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All The Possible Symptoms Of Acid Reflux | Stop Acid Reflux Now

All The Possible Symptoms Of Acid Reflux

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To start you on your path of discovery, the following is a list of all the possible symptoms of acid reflux:

Common symptoms:

Heartburn – This is the most common acid reflux symptom and is characterized by a burning sensation that feels as though it is rising from the stomach or lower chest, and continues up towards the region of the neck.  In many cases, the burning sensation typically begins behind the breastbone, and it may travel up to the throat.   However, heartburn can be severe in some people and spread to the neck, jaw, arms and back.

Chest Pain – This may include chest pressure, dull chest discomfort, or severe burning pain that radiates across the mid chest. If you are suffering chest pain you should consult a physician immediately to rule out any heart problems.

Excessive saliva – An increase in saliva production after eating may be the body’s response to dealing with too much acid, as saliva helps to neutralize acid.  Sometimes the stomach produces excessive acid which increases the risk of reflux.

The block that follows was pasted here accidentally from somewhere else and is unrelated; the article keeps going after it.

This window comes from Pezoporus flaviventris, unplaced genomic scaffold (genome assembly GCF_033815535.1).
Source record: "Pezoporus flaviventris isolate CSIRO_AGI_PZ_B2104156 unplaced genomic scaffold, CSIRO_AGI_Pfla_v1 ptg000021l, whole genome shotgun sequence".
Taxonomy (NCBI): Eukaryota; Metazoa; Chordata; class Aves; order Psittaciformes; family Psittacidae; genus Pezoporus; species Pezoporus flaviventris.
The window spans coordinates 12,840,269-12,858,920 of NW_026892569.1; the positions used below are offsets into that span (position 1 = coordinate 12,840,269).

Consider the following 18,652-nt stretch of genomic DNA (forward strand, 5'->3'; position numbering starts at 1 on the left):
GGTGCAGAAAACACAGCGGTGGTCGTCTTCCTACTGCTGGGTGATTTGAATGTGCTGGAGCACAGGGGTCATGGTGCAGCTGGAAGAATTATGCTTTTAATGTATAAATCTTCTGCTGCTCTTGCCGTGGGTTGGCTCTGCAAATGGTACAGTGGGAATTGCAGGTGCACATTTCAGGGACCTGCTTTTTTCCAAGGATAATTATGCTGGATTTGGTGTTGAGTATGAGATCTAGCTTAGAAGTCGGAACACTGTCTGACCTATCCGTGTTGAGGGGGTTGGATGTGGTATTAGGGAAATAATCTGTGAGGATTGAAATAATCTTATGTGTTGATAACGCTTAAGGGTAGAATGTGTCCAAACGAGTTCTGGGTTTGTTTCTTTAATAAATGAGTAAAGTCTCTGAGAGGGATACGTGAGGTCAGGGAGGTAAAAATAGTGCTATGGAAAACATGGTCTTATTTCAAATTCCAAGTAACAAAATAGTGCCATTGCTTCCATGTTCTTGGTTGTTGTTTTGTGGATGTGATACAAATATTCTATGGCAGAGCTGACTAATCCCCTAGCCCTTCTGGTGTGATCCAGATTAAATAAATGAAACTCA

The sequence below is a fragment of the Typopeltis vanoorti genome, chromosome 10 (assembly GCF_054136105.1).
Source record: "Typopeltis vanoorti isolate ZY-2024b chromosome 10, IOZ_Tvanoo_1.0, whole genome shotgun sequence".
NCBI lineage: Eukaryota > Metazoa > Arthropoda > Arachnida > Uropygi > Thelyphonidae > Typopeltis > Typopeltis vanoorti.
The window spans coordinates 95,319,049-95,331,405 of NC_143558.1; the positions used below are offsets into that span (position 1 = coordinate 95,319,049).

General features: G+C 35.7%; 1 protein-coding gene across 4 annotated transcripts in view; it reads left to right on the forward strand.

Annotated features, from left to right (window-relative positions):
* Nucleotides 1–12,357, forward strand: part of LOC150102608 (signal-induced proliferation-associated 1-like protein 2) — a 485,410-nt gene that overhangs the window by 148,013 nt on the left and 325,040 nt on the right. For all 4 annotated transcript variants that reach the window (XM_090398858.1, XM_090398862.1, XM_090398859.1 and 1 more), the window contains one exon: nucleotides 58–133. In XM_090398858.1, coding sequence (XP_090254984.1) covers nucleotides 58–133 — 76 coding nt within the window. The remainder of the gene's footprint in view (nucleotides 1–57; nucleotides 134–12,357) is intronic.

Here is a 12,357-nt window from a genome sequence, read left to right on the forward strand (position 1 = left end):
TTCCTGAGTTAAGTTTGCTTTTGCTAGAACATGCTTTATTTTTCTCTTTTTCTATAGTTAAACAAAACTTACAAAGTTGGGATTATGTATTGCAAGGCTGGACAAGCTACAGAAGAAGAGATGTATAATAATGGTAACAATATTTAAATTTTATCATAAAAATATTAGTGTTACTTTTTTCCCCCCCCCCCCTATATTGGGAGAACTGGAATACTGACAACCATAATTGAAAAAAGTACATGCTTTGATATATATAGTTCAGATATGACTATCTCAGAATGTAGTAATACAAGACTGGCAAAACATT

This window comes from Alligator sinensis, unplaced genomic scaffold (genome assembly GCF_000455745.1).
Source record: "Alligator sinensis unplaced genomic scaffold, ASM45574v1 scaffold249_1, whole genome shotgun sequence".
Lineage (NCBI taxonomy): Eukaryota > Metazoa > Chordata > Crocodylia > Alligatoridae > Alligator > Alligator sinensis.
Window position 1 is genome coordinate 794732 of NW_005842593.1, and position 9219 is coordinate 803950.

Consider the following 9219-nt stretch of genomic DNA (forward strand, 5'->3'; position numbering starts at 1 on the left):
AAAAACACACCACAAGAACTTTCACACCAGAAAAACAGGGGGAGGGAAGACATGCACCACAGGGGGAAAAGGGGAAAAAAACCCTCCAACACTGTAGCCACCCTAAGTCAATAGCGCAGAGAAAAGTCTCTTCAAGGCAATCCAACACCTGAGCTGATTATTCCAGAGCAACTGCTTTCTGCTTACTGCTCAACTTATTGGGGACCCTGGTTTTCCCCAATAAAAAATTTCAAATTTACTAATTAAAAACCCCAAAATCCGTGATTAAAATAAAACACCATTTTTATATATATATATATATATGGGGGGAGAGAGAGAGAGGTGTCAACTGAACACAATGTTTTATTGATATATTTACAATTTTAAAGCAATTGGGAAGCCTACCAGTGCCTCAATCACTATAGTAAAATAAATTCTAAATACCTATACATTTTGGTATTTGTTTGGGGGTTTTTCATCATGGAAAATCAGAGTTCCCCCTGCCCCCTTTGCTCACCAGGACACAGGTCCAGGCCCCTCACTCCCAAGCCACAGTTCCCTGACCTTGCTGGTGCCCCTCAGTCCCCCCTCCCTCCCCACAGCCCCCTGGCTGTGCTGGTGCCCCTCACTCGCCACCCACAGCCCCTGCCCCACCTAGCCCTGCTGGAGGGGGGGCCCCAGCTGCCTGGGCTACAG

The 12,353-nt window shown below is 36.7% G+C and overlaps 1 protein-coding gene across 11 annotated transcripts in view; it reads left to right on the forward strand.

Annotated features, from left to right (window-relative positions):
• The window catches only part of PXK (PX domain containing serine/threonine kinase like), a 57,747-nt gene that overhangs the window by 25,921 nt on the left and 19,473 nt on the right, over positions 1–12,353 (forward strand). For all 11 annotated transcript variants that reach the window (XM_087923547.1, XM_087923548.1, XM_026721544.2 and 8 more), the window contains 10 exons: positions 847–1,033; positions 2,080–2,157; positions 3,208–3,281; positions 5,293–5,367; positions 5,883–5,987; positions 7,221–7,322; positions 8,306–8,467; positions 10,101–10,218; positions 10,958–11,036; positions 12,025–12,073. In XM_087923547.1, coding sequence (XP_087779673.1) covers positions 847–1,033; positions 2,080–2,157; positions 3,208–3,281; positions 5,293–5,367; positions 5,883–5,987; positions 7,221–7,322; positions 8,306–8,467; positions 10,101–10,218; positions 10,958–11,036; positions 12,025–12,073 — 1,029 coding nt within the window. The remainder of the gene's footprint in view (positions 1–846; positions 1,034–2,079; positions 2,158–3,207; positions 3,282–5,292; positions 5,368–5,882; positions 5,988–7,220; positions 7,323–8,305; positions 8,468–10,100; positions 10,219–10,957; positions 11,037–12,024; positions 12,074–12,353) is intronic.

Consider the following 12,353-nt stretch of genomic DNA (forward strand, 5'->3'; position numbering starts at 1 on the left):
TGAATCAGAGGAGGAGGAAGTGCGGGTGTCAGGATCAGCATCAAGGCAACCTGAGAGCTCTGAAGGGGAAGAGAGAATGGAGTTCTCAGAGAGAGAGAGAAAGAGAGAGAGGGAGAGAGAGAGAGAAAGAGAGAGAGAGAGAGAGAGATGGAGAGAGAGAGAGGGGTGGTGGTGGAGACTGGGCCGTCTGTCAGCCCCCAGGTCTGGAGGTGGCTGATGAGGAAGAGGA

Burning sensation in the throat – This symptom generally causes a person to feel burning high in the neck close to the mouth, but it can happen in the lower region of the neck as well.  It is common for the painful burning sensation to worsen when the person swallows.   This particular symptom is often brought on by irritation that occurs when stomach contents have been refluxed up the esophagus into the throat.

Painful swallowing – This symptom usually follows the burning sensation in the throat.

Acid taste in the mouth/regurgitation – With this symptom a person tastes a strong sour or bitter flavor in their mouth.   This usually occurs when acid has been refluxed up the esophagus into the back of the throat.  Sometimes, along with the bitter taste, a person may also have food contents refluxed back into their mouth, which is better known as regurgitation.

Sore throat, bad breath, and dental erosion – These symptoms typically occur as a result of a person suffering from acid being refluxed up into the throat and mouth.

Trouble swallowing – Difficulty swallowing (dysphagia) is a symptom that occurs when food cannot pass normally from the mouth to the esophagus and to the stomach.  Most people who experience dysphagia feel as if food is stuck in their throat, a choking sensation, pressure in their chest, or a burning sensation after eating.  If you are experiencing dysphagia, you should seek the attention of your health care provider as soon as possible to have your condition evaluated, as this symptom is often associated with more severe complications involving the esophagus.

Less common symptoms:

Nausea and/or vomiting – Very few gastroesophageal reflus disease (GERD) sufferers experience this symptom.  Nevertheless, nausea does occur, especially in those who don’t typically experience heartburn.  When unexplained nausea and/or vomiting occur, GERD is usually one of the first conditions doctors suspect.